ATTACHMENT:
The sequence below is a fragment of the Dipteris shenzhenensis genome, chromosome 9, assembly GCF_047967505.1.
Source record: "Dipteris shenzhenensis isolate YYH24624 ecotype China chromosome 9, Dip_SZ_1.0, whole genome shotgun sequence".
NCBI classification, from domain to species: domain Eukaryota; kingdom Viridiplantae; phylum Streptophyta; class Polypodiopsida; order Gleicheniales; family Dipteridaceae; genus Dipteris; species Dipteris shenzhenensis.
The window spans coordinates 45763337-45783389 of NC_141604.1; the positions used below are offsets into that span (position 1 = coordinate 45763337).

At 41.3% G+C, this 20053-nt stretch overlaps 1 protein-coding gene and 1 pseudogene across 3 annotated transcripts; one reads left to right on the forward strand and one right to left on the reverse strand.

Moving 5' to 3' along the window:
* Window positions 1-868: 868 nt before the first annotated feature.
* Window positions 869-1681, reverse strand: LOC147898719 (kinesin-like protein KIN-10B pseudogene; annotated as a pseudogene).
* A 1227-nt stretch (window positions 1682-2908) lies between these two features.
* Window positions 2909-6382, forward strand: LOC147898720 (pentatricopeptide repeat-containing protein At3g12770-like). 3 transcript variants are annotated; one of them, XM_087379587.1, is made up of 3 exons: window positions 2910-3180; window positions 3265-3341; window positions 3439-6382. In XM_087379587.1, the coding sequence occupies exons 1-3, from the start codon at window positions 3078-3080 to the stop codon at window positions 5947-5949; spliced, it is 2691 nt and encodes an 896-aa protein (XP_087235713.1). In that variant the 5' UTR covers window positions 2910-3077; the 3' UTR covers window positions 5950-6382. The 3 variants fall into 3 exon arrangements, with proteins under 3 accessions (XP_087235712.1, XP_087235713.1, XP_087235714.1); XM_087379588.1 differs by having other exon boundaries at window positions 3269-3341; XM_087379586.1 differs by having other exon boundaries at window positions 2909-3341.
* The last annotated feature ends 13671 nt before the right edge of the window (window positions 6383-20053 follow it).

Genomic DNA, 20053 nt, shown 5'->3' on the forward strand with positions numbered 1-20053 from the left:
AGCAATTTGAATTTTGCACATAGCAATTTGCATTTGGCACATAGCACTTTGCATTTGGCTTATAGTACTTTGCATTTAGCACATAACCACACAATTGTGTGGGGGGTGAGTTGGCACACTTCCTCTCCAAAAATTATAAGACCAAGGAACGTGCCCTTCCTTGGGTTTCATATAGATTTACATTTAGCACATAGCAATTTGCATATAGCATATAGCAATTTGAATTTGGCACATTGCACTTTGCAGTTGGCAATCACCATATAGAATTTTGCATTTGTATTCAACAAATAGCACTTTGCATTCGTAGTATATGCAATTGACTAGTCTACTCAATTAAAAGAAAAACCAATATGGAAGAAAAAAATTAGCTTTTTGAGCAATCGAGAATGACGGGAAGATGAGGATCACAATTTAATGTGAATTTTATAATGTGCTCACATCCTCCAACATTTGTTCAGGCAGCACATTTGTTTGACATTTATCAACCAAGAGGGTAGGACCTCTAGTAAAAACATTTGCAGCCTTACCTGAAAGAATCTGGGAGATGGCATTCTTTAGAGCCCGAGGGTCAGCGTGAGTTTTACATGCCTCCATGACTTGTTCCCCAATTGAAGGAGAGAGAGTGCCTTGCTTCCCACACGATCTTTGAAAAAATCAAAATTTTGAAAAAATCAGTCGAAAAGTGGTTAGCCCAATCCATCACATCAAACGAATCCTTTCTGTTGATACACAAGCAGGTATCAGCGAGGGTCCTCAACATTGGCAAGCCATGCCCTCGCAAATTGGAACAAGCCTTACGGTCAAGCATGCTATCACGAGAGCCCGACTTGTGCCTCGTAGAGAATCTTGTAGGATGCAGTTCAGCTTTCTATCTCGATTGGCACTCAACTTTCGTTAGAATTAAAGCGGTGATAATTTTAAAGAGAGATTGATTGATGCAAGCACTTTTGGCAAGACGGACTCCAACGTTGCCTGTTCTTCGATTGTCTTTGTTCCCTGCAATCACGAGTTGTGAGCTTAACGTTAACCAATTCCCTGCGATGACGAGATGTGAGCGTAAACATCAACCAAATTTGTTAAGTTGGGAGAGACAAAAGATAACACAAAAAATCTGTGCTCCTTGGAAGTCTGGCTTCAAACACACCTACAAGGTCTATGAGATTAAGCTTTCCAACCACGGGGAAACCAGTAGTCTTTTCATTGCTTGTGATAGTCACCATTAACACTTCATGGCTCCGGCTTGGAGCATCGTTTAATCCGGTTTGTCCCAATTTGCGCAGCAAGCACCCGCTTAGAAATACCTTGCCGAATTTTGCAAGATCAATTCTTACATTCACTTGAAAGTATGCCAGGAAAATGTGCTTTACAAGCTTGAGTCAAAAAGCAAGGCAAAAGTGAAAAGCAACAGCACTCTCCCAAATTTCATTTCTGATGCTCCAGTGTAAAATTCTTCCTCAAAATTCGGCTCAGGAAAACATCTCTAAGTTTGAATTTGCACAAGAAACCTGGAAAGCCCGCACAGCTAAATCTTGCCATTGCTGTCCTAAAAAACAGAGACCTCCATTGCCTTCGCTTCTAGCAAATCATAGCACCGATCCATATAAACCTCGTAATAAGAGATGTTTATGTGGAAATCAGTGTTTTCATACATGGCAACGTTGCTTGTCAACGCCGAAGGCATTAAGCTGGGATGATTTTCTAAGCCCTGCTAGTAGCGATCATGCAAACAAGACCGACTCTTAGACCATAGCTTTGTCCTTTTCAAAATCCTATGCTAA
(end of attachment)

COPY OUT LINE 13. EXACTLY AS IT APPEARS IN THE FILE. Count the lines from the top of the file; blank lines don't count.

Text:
AGCAATTTGAATTTTGCACATAGCAATTTGCATTTGGCACATAGCACTTTGCATTTGGCTTATAGTACTTTGCATTTAGCACATAACCACACAATTGTGTGGGGGGTGAGTTGGCACACTTCCTCTCCAAAAATTATAAGACCAAGGAACGTGCCCTTCCTTGGGTTTCATATAGATTTACATTTAGCACATAGCAATTTGCATATAGCATATAGCAATTTGAATTTGGCACATTGCACTTTGCAGTTGGCAATCACCATATAGAATTTTGCATTTGTATTCAACAAATAGCACTTTGCATTCGTAGTATATGCAATTGACTAGTCTACTCAATTAAAAGAAAAACCAATATGGAAGAAAAAAATTAGCTTTTTGAGCAATCGAGAATGACGGGAAGATGAGGATCACAATTTAATGTGAATTTTATAATGTGCTCACATCCTCCAACATTTGTTCAGGCAGCACATTTGTTTGACATTTATCAACCAAGAGGGTAGGACCTCTAGTAAAAACATTTGCAGCCTTACCTGAAAGAATCTGGGAGATGGCATTCTTTAGAGCCCGAGGGTCAGCGTGAGTTTTACATGCCTCCATGACTTGTTCCCCAATTGAAGGAGAGAGAGTGCCTTGCTTCCCACACGATCTTTGAAAAAATCAAAATTTTGAAAAAATCAGTCGAAAAGTGGTTAGCCCAATCCATCACATCAAACGAATCCTTTCTGTTGATACACAAGCAGGTATCAGCGAGGGTCCTCAACATTGGCAAGCCATGCCCTCGCAAATTGGAACAAGCCTTACGGTCAAGCATGCTATCACGAGAGCCCGACTTGTGCCTCGTAGAGAATCTTGTAGGATGCAGTTCAGCTTTCTATCTCGATTGGCACTCAACTTTCGTTAGAATTAAAGCGGTGATAATTTTAAAGAGAGATTGATTGATGCAAGCACTTTTGGCAAGACGGACTCCAACGTTGCCTGTTCTTCGATTGTCTTTGTTCCCTGCAATCACGAGTTGTGAGCTTAACGTTAACCAATTCCCTGCGATGACGAGATGTGAGCGTAAACATCAACCAAATTTGTTAAGTTGGGAGAGACAAAAGATAACACAAAAAATCTGTGCTCCTTGGAAGTCTGGCTTCAAACACACCTACAAGGTCTATGAGATTAAGCTTTCCAACCACGGGGAAACCAGTAGTCTTTTCATTGCTTGTGATAGTCACCATTAACACTTCATGGCTCCGGCTTGGAGCATCGTTTAATCCGGTTTGTCCCAATTTGCGCAGCAAGCACCCGCTTAGAAATACCTTGCCGAATTTTGCAAGATCAATTCTTACATTCACTTGAAAGTATGCCAGGAAAATGTGCTTTACAAGCTTGAGTCAAAAAGCAAGGCAAAAGTGAAAAGCAACAGCACTCTCCCAAATTTCATTTCTGATGCTCCAGTGTAAAATTCTTCCTCAAAATTCGGCTCAGGAAAACATCTCTAAGTTTGAATTTGCACAAGAAACCTGGAAAGCCCGCACAGCTAAATCTTGCCATTGCTGTCCTAAAAAACAGAGACCTCCATTGCCTTCGCTTCTAGCAAATCATAGCACCGATCCATATAAACCTCGTAATAAGAGATGTTTATGTGGAAATCAGTGTTTTCATACATGGCAACGTTGCTTGTCAACGCCGAAGGCATTAAGCTGGGATGATTTTCTAAGCCCTGCTAGTAGCGATCATGCAAACAAGACCGACTCTTAGACCATAGCTTTGTCCTTTTCAAAATCCTATGCTAA